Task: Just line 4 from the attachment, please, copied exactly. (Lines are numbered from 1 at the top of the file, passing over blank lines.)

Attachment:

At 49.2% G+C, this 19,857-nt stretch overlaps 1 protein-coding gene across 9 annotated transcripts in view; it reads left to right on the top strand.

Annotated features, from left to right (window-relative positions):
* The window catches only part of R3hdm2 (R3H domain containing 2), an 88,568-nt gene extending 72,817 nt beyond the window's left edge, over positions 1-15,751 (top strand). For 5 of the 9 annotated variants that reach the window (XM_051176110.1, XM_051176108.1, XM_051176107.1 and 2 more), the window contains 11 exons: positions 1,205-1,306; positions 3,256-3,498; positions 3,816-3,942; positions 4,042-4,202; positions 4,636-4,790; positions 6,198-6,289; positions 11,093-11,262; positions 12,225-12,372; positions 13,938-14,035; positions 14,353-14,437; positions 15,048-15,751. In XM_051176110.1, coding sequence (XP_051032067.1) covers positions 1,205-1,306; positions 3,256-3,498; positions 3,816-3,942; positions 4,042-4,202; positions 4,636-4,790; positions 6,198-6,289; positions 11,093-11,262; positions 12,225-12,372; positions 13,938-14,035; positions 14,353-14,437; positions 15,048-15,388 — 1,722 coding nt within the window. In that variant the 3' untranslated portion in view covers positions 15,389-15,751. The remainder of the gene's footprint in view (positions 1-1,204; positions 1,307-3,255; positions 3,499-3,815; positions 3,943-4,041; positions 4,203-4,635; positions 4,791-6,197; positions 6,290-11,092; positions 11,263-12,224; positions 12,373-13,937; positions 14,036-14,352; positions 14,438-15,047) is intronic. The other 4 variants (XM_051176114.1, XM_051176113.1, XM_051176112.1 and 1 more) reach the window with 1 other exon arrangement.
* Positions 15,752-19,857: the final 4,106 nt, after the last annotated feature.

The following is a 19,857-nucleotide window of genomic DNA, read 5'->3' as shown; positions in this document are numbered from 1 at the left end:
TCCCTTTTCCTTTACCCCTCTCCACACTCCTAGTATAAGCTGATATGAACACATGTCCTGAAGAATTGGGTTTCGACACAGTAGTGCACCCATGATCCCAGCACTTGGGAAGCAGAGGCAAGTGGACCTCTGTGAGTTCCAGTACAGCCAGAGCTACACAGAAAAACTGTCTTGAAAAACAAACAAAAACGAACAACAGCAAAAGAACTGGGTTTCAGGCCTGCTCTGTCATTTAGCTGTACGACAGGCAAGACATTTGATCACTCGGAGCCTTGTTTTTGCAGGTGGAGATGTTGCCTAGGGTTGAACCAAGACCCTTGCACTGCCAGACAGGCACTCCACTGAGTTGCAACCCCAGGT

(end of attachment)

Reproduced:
* Positions 15,752-19,857: the final 4,106 nt, after the last annotated feature.